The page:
This is run when a request is made and it is where you can "intercept" the request (and response) to do what you want. In this case, I am first checking if the request is previously cached and then I am returning the cached response. Otherwise, I let the request go.

That is it.

So if I run the app from my phone before it had this service worker and turn off the Internet connection, I get the offline screen:

And now, I get the full website. It is operating just like an offline native app.

Page transitions don't feel like they block on the network

For me, this was and easy one because of two reasons. First, once the page is loaded, it doesn't have to make any calls over the network which is the biggest cause of latency. Second, what the code actually does is so simple, that it is super quick.

If I had latency, then they way to cover this point is to throw up some kind of loading screen instantly before any operation takes place.

First load fast even on 3G

Again, because my app is very lightweight, this test passes without any further work.

But ways of speeding it up is by loading scripts asynchronously using the async attribute. You could also make use of the service worker to cache more items (although this says first load, meaning before the service worker has been loaded).

Site works cross-browser

Again, Bootstrap has dealt with much of this and the rest of it is just standard HTML. This was one of the sections that already passed in the earlier test.


At this point, the lighthouse tool is now scoring 100%!

We can call it a day right?

Well, there are still a few small things that fail that don't impact the score but are still good practice and are easy to sort out.

Every image element has an alt attribute Very easy to change. I just have to ensure all of the img tags have an alt tag that describes what they are.

Uses HTTP/2 for its own resources: 9 requests were not handled over h2

This one is interesting.

In case you haven't heard, HTTP/2 is the new protocol standard that is taking over the web. It has loads of new benefits that you can read about here.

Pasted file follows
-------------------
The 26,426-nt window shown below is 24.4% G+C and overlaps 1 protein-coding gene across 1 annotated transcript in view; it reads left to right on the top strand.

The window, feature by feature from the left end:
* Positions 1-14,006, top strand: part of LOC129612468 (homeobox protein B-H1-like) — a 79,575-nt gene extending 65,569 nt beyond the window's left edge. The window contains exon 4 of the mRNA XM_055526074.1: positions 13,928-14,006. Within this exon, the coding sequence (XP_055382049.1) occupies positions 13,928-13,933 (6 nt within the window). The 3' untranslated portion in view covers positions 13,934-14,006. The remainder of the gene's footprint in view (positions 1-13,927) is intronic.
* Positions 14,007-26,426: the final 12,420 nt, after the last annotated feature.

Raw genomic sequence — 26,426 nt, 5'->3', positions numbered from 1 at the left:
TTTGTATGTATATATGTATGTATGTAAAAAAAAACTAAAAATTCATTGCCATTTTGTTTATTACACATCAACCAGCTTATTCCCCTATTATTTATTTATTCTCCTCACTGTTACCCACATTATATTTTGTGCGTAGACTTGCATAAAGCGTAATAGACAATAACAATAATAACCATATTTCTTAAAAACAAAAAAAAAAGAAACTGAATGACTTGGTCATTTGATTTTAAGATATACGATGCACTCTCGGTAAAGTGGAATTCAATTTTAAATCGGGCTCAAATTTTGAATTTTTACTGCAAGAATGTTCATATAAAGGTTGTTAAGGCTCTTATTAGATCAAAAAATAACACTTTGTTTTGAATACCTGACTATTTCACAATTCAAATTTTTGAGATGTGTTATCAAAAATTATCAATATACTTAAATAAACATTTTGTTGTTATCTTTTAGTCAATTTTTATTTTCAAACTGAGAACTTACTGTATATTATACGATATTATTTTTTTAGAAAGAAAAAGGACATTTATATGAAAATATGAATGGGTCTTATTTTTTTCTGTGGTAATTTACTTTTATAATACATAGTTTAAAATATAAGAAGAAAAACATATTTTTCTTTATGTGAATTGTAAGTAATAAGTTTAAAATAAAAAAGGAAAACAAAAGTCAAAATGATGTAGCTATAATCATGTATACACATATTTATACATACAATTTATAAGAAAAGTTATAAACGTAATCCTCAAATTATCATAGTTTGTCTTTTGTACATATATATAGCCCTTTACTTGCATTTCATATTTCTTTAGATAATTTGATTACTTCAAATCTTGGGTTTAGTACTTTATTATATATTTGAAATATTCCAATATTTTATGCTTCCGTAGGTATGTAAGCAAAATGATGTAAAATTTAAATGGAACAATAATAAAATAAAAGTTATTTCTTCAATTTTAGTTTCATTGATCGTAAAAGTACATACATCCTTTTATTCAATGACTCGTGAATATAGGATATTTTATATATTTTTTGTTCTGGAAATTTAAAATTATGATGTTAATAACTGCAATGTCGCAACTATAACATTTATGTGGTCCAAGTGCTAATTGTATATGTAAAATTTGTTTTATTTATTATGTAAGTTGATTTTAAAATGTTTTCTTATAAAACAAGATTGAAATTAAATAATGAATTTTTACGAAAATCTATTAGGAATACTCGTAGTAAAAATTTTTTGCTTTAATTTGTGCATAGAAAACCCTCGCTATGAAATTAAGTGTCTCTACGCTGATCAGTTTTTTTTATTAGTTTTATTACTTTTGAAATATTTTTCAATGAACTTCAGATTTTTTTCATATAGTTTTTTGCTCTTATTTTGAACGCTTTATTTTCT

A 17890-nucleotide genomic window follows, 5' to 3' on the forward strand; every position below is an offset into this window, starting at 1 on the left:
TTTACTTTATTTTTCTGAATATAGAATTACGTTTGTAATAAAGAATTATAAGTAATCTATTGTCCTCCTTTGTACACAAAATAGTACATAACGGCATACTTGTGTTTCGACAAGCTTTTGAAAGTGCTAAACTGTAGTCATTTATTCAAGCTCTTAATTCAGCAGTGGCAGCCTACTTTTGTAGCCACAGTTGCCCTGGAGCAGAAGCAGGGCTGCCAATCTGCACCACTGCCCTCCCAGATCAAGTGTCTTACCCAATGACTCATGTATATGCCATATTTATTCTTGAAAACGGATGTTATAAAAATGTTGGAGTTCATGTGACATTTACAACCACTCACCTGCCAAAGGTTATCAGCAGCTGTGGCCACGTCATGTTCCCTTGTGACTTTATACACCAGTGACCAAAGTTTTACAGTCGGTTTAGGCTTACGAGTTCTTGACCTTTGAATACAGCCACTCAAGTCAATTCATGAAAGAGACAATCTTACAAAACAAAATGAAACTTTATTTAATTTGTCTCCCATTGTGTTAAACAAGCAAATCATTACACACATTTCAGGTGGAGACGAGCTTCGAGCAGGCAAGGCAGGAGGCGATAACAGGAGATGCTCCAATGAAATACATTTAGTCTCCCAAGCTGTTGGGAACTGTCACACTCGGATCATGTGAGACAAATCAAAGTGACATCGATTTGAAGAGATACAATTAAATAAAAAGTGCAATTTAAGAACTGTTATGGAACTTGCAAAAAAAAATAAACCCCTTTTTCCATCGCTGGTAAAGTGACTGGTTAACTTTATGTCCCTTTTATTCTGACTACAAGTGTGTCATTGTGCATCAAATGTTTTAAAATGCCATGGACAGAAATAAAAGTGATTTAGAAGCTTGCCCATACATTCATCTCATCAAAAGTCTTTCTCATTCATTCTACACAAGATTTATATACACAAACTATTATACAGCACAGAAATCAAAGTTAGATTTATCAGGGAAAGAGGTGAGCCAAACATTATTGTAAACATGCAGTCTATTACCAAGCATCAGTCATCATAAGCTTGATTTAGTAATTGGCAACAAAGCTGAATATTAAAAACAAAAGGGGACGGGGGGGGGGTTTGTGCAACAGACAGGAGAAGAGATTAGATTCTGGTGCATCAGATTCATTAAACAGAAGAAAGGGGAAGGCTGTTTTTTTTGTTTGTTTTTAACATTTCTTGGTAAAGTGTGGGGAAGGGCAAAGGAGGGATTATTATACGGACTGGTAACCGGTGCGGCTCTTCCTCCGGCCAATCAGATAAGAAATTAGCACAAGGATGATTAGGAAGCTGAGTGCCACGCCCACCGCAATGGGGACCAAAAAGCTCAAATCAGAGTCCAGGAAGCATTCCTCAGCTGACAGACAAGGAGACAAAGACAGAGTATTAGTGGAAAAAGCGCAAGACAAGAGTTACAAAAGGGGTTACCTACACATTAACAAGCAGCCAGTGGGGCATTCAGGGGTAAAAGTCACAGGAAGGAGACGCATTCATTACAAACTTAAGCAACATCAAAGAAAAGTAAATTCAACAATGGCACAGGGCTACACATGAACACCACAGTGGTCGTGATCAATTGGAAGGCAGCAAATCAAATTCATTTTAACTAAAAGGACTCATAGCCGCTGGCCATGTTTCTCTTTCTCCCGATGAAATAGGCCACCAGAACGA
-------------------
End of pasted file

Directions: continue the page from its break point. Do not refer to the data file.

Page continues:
My app is served with apache2 which does support HTTP/2. But there are some complications to set up. I followed this blog post to help me set it up.

You basically have to build a version of apache2 with the http2 module and then activate the module.

You can then add to the virtual host files:

Protocols h2 http/1.1

Which says that if the browser supports HTTP2, then server the page using this, otherwise serve the page using normal HTTP. This ensures that backwards compatibility is maintained and you do not need to worry about checking browsers - it is all handled for you in the background.

Note, for HTTP2 to be served, you need to have HTTPS set up (which, if you have been following this guide, you will have by now). This means you only need to add this line to the virtual host that serves the HTTPS request.


As you have seen in these 2 parts, PWAs have the potential to be incredibly powerful. No longer is a there a need to spend a fortune building a native mobile application for every phone OS. Just ensure that your website is progressive enough that user won't be able to tell the difference.

This is the baseline list. There are loads of new APIs currently in development that can bring your web app to next level, using things like Bluetooth and Sensors.

Read the Exemplary list here to bring your app to the next level.